Nisha Rathode (Editor)

Hamid Ghassemi Shall

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Residence  Canada
Name  Hamid Ghassemi-Shall
Criminal charge  Espionage

Occupation  Shoe salesman
Nationality  Iranian-Canadian
Home town  Toronto
Hamid Ghassemi-Shall wwwmacleanscawpcontentuploads201311Ghassem

Born  Circa 1967Iran
Criminal penalty  Death (later reduced to five years imprisonment)
Criminal status  Released (along with 80 prisoners)

Agissez pour hamid ghassemi shall citoyen canadien injustement condamn mort en iran


Hamid Ghassemi-Shall (Persian: حمید قاسمی-شال‎‎) (born circa 1967) is an Iranian-Canadian computer technician who was arrested by Iran on espionage charges in 2008 and sentenced to death the following year. The Canadian government and senate have called for a stay of execution, and Amnesty International began a letter-writing campaign on his behalf.

Contents

Hamid ghassemi shall recalls his ordeal


Background

Born in Iran, Ghassemi-Shall moved to Canada in 1990 following the Islamic Revolution. He holds citizenship in both countries. He met his future wife, Italian-Canadian Antonella Mega, in 1995 while working at a shoe store in Toronto, and married her within the year.

Espionage conviction

Ghassemi-Shall traveled to Iran in May 2008 to visit his mother, who was unwell. He had last traveled to the country in 2004, on the first anniversary of his father's death. While Ghassemi-Shall was in Iran, his older brother Alborz was arrested, and Ghassemi-Shall's Canadian passport was seized along with other family documents. Ghassem-Shall reported to the police station at the end of the month to retrieve his passport, but was also arrested.

In late 2009, Ghassemi-Shall was convicted of espionage for Mujahideen e-Khalq (MEK). The basis of the charge was an e-mail he allegedly sent to Alborz requesting information on the MEK's behalf. Ghassemi-Shall's family has denied that such an e-mail was written or sent.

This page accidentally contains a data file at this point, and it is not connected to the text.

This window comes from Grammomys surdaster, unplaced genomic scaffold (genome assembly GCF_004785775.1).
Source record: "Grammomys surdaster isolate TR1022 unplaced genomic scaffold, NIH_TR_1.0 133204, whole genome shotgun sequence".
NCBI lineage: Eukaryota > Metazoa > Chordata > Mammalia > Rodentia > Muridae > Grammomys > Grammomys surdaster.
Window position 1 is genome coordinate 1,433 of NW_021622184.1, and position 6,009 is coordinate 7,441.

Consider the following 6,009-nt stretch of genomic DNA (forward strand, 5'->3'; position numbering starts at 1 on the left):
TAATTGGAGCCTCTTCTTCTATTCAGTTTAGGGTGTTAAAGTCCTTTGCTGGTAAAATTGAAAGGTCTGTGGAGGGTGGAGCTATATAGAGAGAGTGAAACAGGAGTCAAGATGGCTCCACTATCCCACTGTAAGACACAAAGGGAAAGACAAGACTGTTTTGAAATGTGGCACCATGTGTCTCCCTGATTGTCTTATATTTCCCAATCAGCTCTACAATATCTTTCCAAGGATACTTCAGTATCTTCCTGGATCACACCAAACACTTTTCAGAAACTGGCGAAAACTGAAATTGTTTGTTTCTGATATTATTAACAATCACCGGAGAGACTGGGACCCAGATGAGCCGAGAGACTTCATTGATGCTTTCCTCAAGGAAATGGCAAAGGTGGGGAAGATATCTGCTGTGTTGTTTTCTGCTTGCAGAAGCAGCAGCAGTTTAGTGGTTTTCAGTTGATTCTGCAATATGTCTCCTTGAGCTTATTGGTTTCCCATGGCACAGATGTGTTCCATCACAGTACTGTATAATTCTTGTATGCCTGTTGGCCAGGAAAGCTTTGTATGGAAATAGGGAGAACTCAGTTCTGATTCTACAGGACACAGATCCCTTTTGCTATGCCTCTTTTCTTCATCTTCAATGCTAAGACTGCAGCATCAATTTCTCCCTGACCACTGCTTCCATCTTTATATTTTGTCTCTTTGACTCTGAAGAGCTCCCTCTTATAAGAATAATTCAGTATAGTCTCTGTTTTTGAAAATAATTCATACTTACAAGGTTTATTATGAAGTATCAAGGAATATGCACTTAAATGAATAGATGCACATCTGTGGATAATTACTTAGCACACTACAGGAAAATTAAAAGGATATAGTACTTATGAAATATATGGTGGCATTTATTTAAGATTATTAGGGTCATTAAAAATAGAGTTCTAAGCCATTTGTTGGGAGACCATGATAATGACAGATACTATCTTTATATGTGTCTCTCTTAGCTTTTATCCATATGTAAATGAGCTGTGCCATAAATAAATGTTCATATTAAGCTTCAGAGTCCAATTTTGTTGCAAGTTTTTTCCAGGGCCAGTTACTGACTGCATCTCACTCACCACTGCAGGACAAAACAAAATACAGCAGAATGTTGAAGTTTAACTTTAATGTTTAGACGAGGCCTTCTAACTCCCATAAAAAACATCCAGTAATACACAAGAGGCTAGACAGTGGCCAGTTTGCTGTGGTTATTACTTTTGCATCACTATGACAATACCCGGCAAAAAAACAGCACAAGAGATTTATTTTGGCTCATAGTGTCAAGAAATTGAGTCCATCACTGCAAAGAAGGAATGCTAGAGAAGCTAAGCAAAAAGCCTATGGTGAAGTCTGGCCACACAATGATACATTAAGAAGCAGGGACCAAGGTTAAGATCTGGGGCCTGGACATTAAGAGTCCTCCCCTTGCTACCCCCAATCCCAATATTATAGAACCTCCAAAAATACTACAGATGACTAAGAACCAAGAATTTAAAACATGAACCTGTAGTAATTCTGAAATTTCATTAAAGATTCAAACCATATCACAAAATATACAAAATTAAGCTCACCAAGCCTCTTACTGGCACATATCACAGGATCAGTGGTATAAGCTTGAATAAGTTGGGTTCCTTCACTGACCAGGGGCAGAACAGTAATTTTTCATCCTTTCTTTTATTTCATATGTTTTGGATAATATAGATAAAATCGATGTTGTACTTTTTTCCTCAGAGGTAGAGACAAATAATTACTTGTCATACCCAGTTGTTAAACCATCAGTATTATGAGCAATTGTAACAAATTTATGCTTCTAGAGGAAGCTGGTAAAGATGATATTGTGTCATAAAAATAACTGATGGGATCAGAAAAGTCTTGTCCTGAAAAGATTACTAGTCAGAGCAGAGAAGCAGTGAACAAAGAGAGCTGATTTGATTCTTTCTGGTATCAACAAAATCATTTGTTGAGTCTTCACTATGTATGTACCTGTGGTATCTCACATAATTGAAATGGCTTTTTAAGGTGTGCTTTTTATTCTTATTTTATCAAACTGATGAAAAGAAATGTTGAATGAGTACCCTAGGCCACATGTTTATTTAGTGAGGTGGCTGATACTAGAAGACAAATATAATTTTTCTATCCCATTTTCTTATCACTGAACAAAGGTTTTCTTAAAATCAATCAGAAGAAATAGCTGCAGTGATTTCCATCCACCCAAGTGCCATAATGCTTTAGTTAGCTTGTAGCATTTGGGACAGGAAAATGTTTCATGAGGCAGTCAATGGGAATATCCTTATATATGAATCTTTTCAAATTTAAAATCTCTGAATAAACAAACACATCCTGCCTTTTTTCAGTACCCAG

Initially told his sentence would be life imprisonment, Ghassemi-Shall was later sentenced to death by an Iranian court. Alborz died in Evin prison in January 2010. Iranian authorities attributed the death to stomach cancer, while a Toronto Sun reporter called the circumstances of the death "mysterious".

According to Ghassemi-Shall's wife, he spent nineteen months in solitary confinement and had been physically abused by his guards. Despite his dual citizenship, he was also denied visits from the Canadian consulate.

In April 2012, Ghassemi-Shall's sister was told that his execution was imminent.

Persian media sources reported on September 23, 2013 that Ghassemi-Shall was released after his sentence was reduced from death to five years imprisonment. He was released after having served five years and four months, and returned to Canada on October 10.

Campaigns on Ghassemi-Shall's behalf

Ghassesmi-Shall's wife Antonella Mega has traveled around Canada to speak in her husband's support. As of May 2012, she had applied for an Iranian visa to travel to Tehran to plead for his compassionate release. Ghassemi-Shall has also been the subject of several viral social media campaigns. In April 2012, Amnesty International began a letter-writing campaign on Ghassemi-Shall's behalf, urging the Iranian government to halt his execution; grant him access to his family, a lawyer, and medical treatment; and retry him in accordance with international norms for a fair trial.

In a February 2012 debate, Canadian senator Linda Frum expressed concern for Ghassemi-Shall's case, stating that he had "endured 18 months of solitary confinement and has been subjected to physical and psychological torture". Following reports that Ghassemi-Shall's execution was impending, Prime Minister Stephen Harper threatened the Iranian government with "consequences" if Ghassemi-Shall was killed, saying: "the government of Iran should know that the whole world will be watching, and they will cast judgement if terrible and inappropriate things are done in this case." Minister of Foreign Affairs John Baird and Minister of State of Foreign Affairs Diane Ablonczy stated that "Canada urgently appeals to the government of the Islamic Republic of Iran to grant clemency to Mr Ghassemi-Shall on compassionate and humanitarian grounds. We urge Iran to reverse its current course and to adhere to its international human rights obligations." The House of Commons of Canada issued a unanimous call for his release on May 30. His sentence was also protested by the U.S., U.K., Brazil, and Turkey.

However, the Canadian government reportedly wielded little influence in Iran after the 2003 death of journalist Zahra Kazemi worsened relations between the two countries. A columnist for The Globe and Mail described Ghassemi-Shall as a "hostage" taken by the Iranian government for unclear demands. Royal Military College Iranian studies expert Houchang Hassan-Yari described the Ghassemi-Shall's arrest as a "pressure tactic" by the Iranian government in retaliation for criticism by Canada of Iran's record on human rights.

References

Hamid Ghassemi-Shall Wikipedia